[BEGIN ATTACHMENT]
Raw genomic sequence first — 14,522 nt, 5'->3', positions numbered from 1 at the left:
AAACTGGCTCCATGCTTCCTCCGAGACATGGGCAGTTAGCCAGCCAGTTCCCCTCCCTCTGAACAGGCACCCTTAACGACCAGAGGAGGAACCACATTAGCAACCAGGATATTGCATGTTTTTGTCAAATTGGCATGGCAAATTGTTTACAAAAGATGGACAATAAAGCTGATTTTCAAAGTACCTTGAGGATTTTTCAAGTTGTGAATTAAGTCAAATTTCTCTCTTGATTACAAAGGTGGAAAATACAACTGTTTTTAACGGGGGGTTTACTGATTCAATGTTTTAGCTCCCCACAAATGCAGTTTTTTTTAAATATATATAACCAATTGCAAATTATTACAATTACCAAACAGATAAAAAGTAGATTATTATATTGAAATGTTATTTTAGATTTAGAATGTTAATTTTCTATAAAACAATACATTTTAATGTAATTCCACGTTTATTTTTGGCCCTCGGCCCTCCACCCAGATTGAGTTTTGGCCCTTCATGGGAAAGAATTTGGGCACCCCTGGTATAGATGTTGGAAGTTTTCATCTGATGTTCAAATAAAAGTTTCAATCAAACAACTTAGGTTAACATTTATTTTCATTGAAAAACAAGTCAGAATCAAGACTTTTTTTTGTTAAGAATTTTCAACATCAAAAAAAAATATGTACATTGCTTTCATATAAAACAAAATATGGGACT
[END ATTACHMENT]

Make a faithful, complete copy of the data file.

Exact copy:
Raw genomic sequence first — 14,522 nt, 5'->3', positions numbered from 1 at the left:
AAACTGGCTCCATGCTTCCTCCGAGACATGGGCAGTTAGCCAGCCAGTTCCCCTCCCTCTGAACAGGCACCCTTAACGACCAGAGGAGGAACCACATTAGCAACCAGGATATTGCATGTTTTTGTCAAATTGGCATGGCAAATTGTTTACAAAAGATGGACAATAAAGCTGATTTTCAAAGTACCTTGAGGATTTTTCAAGTTGTGAATTAAGTCAAATTTCTCTCTTGATTACAAAGGTGGAAAATACAACTGTTTTTAACGGGGGGTTTACTGATTCAATGTTTTAGCTCCCCACAAATGCAGTTTTTTTTAAATATATATAACCAATTGCAAATTATTACAATTACCAAACAGATAAAAAGTAGATTATTATATTGAAATGTTATTTTAGATTTAGAATGTTAATTTTCTATAAAACAATACATTTTAATGTAATTCCACGTTTATTTTTGGCCCTCGGCCCTCCACCCAGATTGAGTTTTGGCCCTTCATGGGAAAGAATTTGGGCACCCCTGGTATAGATGTTGGAAGTTTTCATCTGATGTTCAAATAAAAGTTTCAATCAAACAACTTAGGTTAACATTTATTTTCATTGAAAAACAAGTCAGAATCAAGACTTTTTTTTGTTAAGAATTTTCAACATCAAAAAAAAATATGTACATTGCTTTCATATAAAACAAAATATGGGACT